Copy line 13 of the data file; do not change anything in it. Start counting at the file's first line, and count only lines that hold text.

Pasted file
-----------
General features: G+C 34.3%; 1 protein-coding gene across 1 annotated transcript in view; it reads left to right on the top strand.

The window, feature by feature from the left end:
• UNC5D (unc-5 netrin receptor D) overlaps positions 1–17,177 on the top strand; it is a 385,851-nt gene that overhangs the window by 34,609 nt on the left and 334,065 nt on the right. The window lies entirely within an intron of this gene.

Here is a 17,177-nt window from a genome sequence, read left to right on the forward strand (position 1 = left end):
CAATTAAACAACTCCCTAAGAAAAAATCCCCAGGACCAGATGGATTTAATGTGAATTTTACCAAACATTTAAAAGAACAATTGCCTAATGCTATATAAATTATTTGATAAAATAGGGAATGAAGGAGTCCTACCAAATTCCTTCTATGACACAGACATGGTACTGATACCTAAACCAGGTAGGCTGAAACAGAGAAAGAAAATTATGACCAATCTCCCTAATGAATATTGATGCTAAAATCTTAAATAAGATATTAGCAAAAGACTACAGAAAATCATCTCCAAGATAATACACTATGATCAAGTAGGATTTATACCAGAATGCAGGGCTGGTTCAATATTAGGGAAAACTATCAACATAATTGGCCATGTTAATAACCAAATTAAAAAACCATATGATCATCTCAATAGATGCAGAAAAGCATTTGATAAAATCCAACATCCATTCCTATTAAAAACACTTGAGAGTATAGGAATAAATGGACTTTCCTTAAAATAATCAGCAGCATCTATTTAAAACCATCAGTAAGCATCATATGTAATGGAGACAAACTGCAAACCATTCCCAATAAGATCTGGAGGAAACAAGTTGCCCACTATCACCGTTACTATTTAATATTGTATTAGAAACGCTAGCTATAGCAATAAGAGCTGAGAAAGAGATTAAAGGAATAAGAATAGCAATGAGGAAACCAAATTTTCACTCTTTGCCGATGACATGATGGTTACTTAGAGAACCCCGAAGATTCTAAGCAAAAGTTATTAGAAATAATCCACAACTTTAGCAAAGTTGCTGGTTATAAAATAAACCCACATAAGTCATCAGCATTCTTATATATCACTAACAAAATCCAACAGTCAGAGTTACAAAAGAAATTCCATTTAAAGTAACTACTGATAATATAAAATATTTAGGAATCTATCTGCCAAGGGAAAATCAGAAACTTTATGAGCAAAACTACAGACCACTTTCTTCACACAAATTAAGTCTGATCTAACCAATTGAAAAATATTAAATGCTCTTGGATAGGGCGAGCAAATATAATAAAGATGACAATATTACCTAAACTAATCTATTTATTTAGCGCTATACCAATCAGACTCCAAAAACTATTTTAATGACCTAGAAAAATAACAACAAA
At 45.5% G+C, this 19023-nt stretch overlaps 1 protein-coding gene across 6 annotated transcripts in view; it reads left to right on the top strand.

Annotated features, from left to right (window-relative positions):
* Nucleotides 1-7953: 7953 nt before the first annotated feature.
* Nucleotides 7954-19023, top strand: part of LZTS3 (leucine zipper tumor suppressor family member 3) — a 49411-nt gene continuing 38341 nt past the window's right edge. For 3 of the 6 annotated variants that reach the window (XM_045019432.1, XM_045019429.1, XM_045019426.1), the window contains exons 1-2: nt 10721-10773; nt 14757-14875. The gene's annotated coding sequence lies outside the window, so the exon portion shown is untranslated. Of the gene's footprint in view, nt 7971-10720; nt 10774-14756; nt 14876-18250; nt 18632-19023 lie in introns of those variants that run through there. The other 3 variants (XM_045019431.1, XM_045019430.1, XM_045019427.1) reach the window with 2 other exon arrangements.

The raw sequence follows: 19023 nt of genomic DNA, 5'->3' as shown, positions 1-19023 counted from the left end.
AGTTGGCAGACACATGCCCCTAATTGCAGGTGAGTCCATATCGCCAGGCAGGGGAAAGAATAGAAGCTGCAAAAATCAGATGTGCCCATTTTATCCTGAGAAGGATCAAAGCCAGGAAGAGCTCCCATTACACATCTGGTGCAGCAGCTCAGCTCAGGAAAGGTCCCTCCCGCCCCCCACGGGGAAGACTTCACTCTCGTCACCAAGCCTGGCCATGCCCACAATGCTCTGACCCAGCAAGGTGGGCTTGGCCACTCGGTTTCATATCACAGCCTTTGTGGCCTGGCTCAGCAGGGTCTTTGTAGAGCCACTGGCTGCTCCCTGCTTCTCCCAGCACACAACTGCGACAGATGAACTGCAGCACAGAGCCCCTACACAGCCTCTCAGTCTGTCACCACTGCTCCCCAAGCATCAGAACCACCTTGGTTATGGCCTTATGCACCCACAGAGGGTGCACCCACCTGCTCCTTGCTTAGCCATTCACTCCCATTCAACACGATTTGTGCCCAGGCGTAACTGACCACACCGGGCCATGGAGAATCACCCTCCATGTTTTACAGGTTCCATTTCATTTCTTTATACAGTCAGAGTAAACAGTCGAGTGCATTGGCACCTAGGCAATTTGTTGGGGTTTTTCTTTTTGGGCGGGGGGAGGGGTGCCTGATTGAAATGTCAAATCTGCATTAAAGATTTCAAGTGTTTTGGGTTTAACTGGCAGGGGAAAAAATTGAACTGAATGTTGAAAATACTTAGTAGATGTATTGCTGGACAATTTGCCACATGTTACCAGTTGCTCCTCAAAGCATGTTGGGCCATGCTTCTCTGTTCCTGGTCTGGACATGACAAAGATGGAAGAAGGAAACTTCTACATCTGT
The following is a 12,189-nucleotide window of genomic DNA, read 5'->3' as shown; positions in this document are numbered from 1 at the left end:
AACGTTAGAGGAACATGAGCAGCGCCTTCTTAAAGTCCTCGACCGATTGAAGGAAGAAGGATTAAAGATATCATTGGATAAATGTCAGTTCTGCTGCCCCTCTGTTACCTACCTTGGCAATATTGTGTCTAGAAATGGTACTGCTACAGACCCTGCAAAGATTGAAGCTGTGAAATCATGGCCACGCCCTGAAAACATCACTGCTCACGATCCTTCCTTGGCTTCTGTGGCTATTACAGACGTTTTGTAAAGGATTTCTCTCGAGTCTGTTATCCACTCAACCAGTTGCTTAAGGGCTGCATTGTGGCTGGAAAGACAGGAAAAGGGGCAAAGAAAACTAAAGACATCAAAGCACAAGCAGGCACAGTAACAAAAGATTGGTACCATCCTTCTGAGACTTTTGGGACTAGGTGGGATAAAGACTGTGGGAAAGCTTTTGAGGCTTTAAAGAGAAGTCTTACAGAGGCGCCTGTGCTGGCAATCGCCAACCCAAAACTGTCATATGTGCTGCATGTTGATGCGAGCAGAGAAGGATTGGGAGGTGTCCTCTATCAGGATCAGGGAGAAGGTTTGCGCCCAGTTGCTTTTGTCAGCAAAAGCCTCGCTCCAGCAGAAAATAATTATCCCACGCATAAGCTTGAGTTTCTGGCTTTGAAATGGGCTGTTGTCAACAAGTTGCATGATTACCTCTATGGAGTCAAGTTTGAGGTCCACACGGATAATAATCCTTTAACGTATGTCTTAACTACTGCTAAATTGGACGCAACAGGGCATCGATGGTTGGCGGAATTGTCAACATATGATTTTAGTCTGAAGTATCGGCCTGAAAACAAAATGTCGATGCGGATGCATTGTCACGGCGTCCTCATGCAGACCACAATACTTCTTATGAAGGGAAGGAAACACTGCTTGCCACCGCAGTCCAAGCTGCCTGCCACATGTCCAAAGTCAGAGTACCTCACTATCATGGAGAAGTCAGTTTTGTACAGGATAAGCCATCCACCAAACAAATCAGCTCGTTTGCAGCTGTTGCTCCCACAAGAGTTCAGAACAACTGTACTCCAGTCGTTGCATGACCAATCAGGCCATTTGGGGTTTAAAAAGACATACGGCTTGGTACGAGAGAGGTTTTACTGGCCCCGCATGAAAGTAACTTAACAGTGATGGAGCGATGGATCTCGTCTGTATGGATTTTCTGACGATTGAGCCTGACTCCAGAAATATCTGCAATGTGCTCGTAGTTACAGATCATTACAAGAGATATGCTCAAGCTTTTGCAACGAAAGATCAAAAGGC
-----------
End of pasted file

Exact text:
AACGTTAGAGGAACATGAGCAGCGCCTTCTTAAAGTCCTCGACCGATTGAAGGAAGAAGGATTAAAGATATCATTGGATAAATGTCAGTTCTGCTGCCCCTCTGTTACCTACCTTGGCAATATTGTGTCTAGAAATGGTACTGCTACAGACCCTGCAAAGATTGAAGCTGTGAAATCATGGCCACGCCCTGAAAACATCACTGCTCACGATCCTTCCTTGGCTTCTGTGGCTATTACAGACGTTTTGTAAAGGATTTCTCTCGAGTCTGTTATCCACTCAACCAGTTGCTTAAGGGCTGCATTGTGGCTGGAAAGACAGGAAAAGGGGCAAAGAAAACTAAAGACATCAAAGCACAAGCAGGCACAGTAACAAAAGATTGGTACCATCCTTCTGAGACTTTTGGGACTAGGTGGGATAAAGACTGTGGGAAAGCTTTTGAGGCTTTAAAGAGAAGTCTTACAGAGGCGCCTGTGCTGGCAATCGCCAACCCAAAACTGTCATATGTGCTGCATGTTGATGCGAGCAGAGAAGGATTGGGAGGTGTCCTCTATCAGGATCAGGGAGAAGGTTTGCGCCCAGTTGCTTTTGTCAGCAAAAGCCTCGCTCCAGCAGAAAATAATTATCCCACGCATAAGCTTGAGTTTCTGGCTTTGAAATGGGCTGTTGTCAACAAGTTGCATGATTACCTCTATGGAGTCAAGTTTGAGGTCCACACGGATAATAATCCTTTAACGTATGTCTTAACTACTGCTAAATTGGACGCAACAGGGCATCGATGGTTGGCGGAATTGTCAACATATGATTTTAGTCTGAAGTATCGGCCTGAAAACAAAATGTCGATGCGGATGCATTGTCACGGCGTCCTCATGCAGACCACAATACTTCTTATGAAGGGAAGGAAACACTGCTTGCCACCGCAGTCCAAGCTGCCTGCCACATGTCCAAAGTCAGAGTACCTCACTATCATGGAGAAGTCAGTTTTGTACAGGATAAGCCATCCACCAAACAAATCAGCTCGTTTGCAGCTGTTGCTCCCACAAGAGTTCAGAACAACTGTACTCCAGTCGTTGCATGACCAATCAGGCCATTTGGGGTTTAAAAAGACATACGGCTTGGTACGAGAGAGGTTTTACTGGCCCCGCATGAAAGTAACTTAACAGTGATGGAGCGATGGATCTCGTCTGTATGGATTTTCTGACGATTGAGCCTGACTCCAGAAATATCTGCAATGTGCTCGTAGTTACAGATCATTACAAGAGATATGCTCAAGCTTTTGCAACGAAAGATCAAAAGGC